Nonverbal communication is also harder when you’re not in the same room. “Because psychotherapy is an interpersonal process, some percentage of in-session communication is strictly through facial expressions and body language,” says Chicago-based clinical psychologist Ryan Hooper. “There is an emotional energy that happens, particularly in big moments of change. It is almost like an electricity in the air. Those same moments certainly do happen through online mediums, but in my experience aren’t quite as powerful.”
Clients may also be more distracted when talking to a therapist from a distance, whether they’re on the phone outside with people around them or on a computer with notifications popping up. “Many of us do other things while we are talking in informal conversations, and if you don’t watch yourself, it is easy to let that habit slip into your online work,” Davis says. Another challenge is that problems with the internet or phone connection can interrupt important moments in a conversation, says David F. Khalili, a marriage and family therapist in Oakland, California.
However, research shows that therapy from a distance can be just as effective as in-person therapy, Hooper says. One study in the Journal of Telemedicine and Telecare, for example, found that telepsychiatry patients reported improved mental health after a month. Telepsychiatry patients also reported similar levels of overall satisfaction and comfort as in-person ones, though they reported “slightly lower levels of satisfaction regarding feeling supported and encouraged than did the in-person clients,” the study authors wrote.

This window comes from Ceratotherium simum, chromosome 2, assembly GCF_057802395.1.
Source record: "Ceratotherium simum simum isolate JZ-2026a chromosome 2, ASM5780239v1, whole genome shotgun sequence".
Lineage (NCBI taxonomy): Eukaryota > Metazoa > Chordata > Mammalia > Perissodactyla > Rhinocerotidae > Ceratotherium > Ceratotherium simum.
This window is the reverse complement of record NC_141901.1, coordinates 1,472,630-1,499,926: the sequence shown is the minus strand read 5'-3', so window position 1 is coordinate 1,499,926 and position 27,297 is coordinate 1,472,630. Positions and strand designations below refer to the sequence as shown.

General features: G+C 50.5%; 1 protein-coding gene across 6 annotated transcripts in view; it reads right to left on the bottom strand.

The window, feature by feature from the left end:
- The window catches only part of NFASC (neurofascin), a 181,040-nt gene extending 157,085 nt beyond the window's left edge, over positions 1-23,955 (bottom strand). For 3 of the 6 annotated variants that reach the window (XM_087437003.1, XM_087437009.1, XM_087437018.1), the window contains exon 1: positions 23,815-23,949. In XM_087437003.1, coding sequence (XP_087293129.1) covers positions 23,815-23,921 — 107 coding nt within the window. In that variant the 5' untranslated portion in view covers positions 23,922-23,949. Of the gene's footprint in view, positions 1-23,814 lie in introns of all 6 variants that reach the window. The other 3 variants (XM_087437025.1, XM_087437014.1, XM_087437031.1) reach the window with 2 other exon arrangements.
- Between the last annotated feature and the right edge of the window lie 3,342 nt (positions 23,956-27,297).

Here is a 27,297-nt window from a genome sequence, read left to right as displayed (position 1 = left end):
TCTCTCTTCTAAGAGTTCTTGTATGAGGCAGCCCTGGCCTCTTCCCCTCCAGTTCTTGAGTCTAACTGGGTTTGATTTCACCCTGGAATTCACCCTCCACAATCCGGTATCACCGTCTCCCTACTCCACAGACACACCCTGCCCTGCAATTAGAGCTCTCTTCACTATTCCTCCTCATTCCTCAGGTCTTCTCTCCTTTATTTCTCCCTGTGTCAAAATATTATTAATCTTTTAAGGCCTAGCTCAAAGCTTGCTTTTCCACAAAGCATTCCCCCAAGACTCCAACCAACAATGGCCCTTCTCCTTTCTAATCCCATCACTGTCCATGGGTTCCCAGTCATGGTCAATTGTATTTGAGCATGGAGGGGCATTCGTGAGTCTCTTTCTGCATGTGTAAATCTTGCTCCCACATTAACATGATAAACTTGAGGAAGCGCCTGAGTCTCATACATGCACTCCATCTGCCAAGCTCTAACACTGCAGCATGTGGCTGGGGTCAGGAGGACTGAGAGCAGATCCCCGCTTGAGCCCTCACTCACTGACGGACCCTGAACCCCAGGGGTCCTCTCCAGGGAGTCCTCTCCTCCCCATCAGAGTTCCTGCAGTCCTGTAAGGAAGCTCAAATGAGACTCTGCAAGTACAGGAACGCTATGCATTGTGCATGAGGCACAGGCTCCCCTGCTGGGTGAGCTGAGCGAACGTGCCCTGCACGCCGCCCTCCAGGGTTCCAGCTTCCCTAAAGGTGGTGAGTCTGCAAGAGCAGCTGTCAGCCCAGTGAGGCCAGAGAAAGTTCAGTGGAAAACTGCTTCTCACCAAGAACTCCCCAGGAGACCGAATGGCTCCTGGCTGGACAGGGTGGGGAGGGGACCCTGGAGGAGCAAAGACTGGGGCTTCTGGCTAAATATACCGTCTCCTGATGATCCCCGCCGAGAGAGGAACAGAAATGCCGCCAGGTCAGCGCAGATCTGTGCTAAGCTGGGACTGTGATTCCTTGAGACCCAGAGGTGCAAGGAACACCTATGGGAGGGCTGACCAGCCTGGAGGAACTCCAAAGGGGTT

There are circumstances where online therapy may even be the best option. Certain clients may not want to devote the time to traveling to a therapist’s office, and that fact that an hour-long voice or video chat will take no additional time out of their day is appealing. “Some people have difficulty leaving the house because of the mental health issues they face but need professional support, while others have to travel for work or need to stay home for child care,” Khalili says. Others, like me and Sian, want to stick with the person they trust the most, and that might not be someone they can visit in person.